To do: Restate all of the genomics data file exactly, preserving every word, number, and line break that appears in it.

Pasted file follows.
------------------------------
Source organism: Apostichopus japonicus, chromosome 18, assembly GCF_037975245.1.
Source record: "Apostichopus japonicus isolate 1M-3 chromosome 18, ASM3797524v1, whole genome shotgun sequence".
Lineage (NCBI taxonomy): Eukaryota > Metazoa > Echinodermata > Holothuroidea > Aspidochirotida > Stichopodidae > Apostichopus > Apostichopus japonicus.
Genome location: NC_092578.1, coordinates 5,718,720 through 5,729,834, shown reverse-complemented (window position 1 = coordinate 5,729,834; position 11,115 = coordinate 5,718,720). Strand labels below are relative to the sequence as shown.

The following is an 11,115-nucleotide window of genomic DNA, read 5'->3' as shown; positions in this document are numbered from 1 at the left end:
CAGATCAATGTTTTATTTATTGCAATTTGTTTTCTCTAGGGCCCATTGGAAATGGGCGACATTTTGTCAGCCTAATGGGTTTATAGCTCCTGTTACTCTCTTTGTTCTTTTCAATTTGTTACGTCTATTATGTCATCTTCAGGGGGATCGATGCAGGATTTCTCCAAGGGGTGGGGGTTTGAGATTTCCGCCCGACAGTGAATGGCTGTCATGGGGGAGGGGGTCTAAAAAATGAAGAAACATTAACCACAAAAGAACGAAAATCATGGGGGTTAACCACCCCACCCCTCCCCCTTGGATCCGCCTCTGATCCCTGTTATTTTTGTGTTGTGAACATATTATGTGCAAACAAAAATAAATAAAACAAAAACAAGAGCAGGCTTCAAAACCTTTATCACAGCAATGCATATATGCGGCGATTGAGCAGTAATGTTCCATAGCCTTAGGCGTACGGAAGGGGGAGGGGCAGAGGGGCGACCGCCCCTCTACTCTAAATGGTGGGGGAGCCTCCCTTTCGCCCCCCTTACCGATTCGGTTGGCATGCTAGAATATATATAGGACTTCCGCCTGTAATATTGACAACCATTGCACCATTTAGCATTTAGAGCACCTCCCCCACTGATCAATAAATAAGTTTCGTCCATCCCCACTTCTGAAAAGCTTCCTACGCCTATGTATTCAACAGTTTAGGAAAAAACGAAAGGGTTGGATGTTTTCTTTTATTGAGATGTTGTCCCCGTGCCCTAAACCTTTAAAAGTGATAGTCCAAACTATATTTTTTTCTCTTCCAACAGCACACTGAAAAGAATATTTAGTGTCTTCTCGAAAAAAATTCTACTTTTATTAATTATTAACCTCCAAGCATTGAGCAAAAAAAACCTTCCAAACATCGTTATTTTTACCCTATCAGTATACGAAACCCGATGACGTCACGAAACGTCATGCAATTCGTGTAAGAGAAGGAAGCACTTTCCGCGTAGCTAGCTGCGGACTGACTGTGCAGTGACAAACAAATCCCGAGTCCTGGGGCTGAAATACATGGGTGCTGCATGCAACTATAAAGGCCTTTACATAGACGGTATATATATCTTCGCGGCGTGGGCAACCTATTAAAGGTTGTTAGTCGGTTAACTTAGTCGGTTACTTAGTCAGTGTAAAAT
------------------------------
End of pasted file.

Source organism: Apostichopus japonicus, chromosome 18, assembly GCF_037975245.1.
Source record: "Apostichopus japonicus isolate 1M-3 chromosome 18, ASM3797524v1, whole genome shotgun sequence".
Lineage (NCBI taxonomy): Eukaryota > Metazoa > Echinodermata > Holothuroidea > Aspidochirotida > Stichopodidae > Apostichopus > Apostichopus japonicus.
Genome location: NC_092578.1, coordinates 5,718,720 through 5,729,834, shown reverse-complemented (window position 1 = coordinate 5,729,834; position 11,115 = coordinate 5,718,720). Strand labels below are relative to the sequence as shown.

The following is an 11,115-nucleotide window of genomic DNA, read 5'->3' as shown; positions in this document are numbered from 1 at the left end:
CAGATCAATGTTTTATTTATTGCAATTTGTTTTCTCTAGGGCCCATTGGAAATGGGCGACATTTTGTCAGCCTAATGGGTTTATAGCTCCTGTTACTCTCTTTGTTCTTTTCAATTTGTTACGTCTATTATGTCATCTTCAGGGGGATCGATGCAGGATTTCTCCAAGGGGTGGGGGTTTGAGATTTCCGCCCGACAGTGAATGGCTGTCATGGGGGAGGGGGTCTAAAAAATGAAGAAACATTAACCACAAAAGAACGAAAATCATGGGGGTTAACCACCCCACCCCTCCCCCTTGGATCCGCCTCTGATCCCTGTTATTTTTGTGTTGTGAACATATTATGTGCAAACAAAAATAAATAAAACAAAAACAAGAGCAGGCTTCAAAACCTTTATCACAGCAATGCATATATGCGGCGATTGAGCAGTAATGTTCCATAGCCTTAGGCGTACGGAAGGGGGAGGGGCAGAGGGGCGACCGCCCCTCTACTCTAAATGGTGGGGGAGCCTCCCTTTCGCCCCCCTTACCGATTCGGTTGGCATGCTAGAATATATATAGGACTTCCGCCTGTAATATTGACAACCATTGCACCATTTAGCATTTAGAGCACCTCCCCCACTGATCAATAAATAAGTTTCGTCCATCCCCACTTCTGAAAAGCTTCCTACGCCTATGTATTCAACAGTTTAGGAAAAAACGAAAGGGTTGGATGTTTTCTTTTATTGAGATGTTGTCCCCGTGCCCTAAACCTTTAAAAGTGATAGTCCAAACTATATTTTTTTCTCTTCCAACAGCACACTGAAAAGAATATTTAGTGTCTTCTCGAAAAAAATTCTACTTTTATTAATTATTAACCTCCAAGCATTGAGCAAAAAAAACCTTCCAAACATCGTTATTTTTACCCTATCAGTATACGAAACCCGATGACGTCACGAAACGTCATGCAATTCGTGTAAGAGAAGGAAGCACTTTCCGCGTAGCTAGCTGCGGACTGACTGTGCAGTGACAAACAAATCCCGAGTCCTGGGGCTGAAATACATGGGTGCTGCATGCAACTATAAAGGCCTTTACATAGACGGTATATATATCTTCGCGGCGTGGGCAACCTATTAAAGGTTGTTAGTCGGTTAACTTAGTCGGTTACTTAGTCAGTGTAAAAT